Two months in, Zimmerman continues to produce at the plate

SAN FRANCISCO - There is still far more baseball to be played than has been played in 2017. But a not-insignificant amount of baseball has been played to date, with the calendar now turning another page.

Zimmerman close gray helmet.jpgAnd just as was the case when April turned to May, Ryan Zimmerman still ranks among the league leaders in almost every offensive category as May turns to June.

With a three-run blast during Wednesday night's 3-1 victory over the Giants, Zimmerman raised his home run total to 15 and his RBI total to 44. His .368 batting average leads the majors, while his .709 slugging percentage and 1.118 OPS trail only the injured Freddie Freeman and Mike Trout.

It perhaps felt at times recently that Zimmerman was slumping, but truth be told he simply was producing at an All-Star level instead of a Hall-of-Fame level. For the month of May, he still hit .319 with a .905 OPS.

"He never really cooled down," manager Dusty Baker said. "He had a couple games there where he only got a couple singles. But we'll take that."

It's easy to forget now just how much Zimmerman struggled last season. At the end of May 2016, he was batting .244 with eight homers, 24 RBIs and a .754 OPS. And that was him at his best. He finished the year as one of the least-productive hitters in the majors, batting .218 with 15 homers, 46 RBIs and a .642 OPS.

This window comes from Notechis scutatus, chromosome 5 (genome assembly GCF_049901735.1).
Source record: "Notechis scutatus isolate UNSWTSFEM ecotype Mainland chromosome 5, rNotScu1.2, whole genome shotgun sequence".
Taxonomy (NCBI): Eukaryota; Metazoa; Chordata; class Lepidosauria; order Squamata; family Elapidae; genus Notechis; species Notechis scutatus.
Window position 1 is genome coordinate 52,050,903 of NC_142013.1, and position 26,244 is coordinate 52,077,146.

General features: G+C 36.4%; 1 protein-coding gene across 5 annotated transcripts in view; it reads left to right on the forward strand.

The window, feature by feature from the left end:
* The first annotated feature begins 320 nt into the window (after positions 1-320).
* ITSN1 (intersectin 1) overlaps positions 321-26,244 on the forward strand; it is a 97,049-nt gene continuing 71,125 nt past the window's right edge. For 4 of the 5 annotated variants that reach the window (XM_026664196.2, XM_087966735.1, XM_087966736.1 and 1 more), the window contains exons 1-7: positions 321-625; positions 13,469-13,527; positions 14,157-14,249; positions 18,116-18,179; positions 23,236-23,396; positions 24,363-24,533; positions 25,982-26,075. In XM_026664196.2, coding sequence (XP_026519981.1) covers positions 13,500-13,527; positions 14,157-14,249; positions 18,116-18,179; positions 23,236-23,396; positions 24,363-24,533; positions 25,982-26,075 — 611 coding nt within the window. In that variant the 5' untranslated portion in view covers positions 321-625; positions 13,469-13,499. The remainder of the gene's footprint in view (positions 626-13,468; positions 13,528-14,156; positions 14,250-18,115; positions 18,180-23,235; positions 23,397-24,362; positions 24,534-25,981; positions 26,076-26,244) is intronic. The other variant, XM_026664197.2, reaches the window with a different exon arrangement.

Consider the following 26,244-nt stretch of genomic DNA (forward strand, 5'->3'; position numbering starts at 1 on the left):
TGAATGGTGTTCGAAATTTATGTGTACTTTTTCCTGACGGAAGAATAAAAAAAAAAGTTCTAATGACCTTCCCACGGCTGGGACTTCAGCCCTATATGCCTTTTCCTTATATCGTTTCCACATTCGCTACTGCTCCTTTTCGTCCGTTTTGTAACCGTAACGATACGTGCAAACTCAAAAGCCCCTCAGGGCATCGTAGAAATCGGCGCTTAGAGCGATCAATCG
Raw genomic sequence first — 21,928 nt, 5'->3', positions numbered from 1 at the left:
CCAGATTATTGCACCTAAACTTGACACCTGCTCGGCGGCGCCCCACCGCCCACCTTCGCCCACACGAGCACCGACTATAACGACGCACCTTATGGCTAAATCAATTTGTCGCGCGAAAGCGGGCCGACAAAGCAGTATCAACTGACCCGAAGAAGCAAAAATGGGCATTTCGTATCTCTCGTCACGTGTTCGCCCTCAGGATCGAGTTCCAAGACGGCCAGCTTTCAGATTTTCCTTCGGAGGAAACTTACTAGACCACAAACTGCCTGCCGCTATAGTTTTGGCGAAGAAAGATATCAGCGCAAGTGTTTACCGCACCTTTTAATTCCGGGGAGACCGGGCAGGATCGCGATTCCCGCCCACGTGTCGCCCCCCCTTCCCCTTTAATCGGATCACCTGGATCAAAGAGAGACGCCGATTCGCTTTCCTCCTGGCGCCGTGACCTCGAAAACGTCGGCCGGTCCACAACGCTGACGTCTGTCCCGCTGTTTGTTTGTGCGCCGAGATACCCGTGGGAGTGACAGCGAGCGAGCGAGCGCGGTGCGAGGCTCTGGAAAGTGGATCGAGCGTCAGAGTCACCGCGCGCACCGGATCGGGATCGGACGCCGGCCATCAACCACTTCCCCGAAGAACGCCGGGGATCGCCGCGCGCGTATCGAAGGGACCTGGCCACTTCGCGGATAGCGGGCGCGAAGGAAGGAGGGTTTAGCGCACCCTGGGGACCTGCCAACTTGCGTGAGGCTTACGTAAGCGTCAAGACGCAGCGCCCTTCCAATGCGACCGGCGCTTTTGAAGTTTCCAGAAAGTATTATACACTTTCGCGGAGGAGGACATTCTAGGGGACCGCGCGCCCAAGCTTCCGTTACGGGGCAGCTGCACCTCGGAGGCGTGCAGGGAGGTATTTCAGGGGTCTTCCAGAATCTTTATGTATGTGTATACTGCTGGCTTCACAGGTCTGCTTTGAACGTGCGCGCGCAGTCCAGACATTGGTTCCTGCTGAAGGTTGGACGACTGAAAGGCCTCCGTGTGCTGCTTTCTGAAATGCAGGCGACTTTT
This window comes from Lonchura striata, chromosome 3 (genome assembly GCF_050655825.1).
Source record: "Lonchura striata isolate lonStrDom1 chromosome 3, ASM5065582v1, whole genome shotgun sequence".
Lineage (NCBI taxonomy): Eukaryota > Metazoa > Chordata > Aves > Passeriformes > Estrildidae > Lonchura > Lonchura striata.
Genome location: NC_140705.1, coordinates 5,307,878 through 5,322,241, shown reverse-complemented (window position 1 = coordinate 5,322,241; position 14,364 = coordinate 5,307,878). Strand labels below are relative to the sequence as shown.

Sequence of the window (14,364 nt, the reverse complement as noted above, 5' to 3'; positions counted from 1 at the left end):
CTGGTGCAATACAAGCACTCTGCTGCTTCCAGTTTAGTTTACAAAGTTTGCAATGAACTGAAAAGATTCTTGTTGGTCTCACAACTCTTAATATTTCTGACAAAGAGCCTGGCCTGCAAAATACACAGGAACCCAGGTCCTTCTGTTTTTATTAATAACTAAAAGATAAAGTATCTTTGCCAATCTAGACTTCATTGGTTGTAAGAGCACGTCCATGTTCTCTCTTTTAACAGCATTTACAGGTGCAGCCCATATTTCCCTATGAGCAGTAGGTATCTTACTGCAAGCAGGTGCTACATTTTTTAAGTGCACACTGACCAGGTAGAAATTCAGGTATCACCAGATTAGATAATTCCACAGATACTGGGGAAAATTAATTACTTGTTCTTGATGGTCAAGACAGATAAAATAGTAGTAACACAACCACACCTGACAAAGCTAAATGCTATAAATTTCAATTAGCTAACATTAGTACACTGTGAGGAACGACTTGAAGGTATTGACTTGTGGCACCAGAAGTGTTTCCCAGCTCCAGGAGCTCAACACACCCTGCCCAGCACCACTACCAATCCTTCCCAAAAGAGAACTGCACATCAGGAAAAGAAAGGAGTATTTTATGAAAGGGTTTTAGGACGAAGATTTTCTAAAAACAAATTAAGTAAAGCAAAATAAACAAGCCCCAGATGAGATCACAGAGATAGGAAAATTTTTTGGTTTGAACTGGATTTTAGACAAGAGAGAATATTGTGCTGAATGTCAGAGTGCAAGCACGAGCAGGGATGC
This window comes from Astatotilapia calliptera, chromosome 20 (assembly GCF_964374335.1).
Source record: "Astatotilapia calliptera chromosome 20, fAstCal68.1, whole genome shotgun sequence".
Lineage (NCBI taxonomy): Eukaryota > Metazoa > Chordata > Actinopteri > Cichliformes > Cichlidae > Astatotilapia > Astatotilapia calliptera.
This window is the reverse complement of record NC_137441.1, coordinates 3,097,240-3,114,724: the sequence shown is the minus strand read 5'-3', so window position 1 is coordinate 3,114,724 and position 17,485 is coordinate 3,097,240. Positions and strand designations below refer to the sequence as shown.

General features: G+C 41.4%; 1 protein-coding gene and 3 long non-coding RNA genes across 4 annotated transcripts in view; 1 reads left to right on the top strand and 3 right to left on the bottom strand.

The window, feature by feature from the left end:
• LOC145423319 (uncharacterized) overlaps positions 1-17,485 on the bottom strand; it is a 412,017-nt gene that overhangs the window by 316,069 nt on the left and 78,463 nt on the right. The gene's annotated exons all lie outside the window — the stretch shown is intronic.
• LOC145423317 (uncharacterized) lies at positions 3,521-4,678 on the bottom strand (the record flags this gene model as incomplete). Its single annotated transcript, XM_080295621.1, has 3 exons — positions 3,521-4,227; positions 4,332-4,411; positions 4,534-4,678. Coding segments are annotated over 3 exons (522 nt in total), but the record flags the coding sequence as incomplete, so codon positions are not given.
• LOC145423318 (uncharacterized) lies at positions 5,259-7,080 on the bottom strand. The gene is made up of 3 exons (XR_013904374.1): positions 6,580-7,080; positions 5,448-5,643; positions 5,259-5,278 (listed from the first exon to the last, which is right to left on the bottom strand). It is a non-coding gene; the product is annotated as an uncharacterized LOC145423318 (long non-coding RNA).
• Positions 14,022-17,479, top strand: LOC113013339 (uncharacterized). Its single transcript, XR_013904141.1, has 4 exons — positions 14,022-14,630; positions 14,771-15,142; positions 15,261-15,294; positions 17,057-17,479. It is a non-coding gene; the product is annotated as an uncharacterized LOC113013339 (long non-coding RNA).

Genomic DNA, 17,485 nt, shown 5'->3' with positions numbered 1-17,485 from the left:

Throughout this season, Zimmerman has insisted the biggest difference between now and then is health. We may never know how banged up he was last year (or the last several years) but he insists he feels as strong now as he has in a very long time.

"I'm just healthy finally," he said again Wednesday night. "Having a healthy offseason, spring training, just getting off to a good start. I just want to keep it going."

The 32-year-old does appreciate how nice that feels, especially at this stage of a career that has featured plenty of frustrating moments along the way.

"It's a lot better than being hurt," he said with his typical deadpan style.

Others with the Nationals understand what this resurrection means to Zimmerman.

"He doesn't like making outs," Baker said. "I can't imagine how he felt last year making outs when he knows what a great player and hitter he is. I'm just so happy for him. We've just got to keep him healthy."

Baker has been doing what he can to make sure Zimmerman stays fresh through the long grind of the season. Nevertheless, he has played in 50 of the Nationals' 52 games to date, tied with Anthony Rendon for most on the roster.

And with Bryce Harper currently serving his three-game suspension, it will be difficult for Baker to give his cleanup hitter either Friday or Saturday off in Oakland.

The Nationals recognize, however, Zimmerman's importance to their eventual success this season. A productive Zimmerman changes the complexion of the heart of their lineup, and they want to make sure thing stay that way straight through September and beyond.

"When the season started, I told you he was my pick to click," Baker said. "He's making us all look good."

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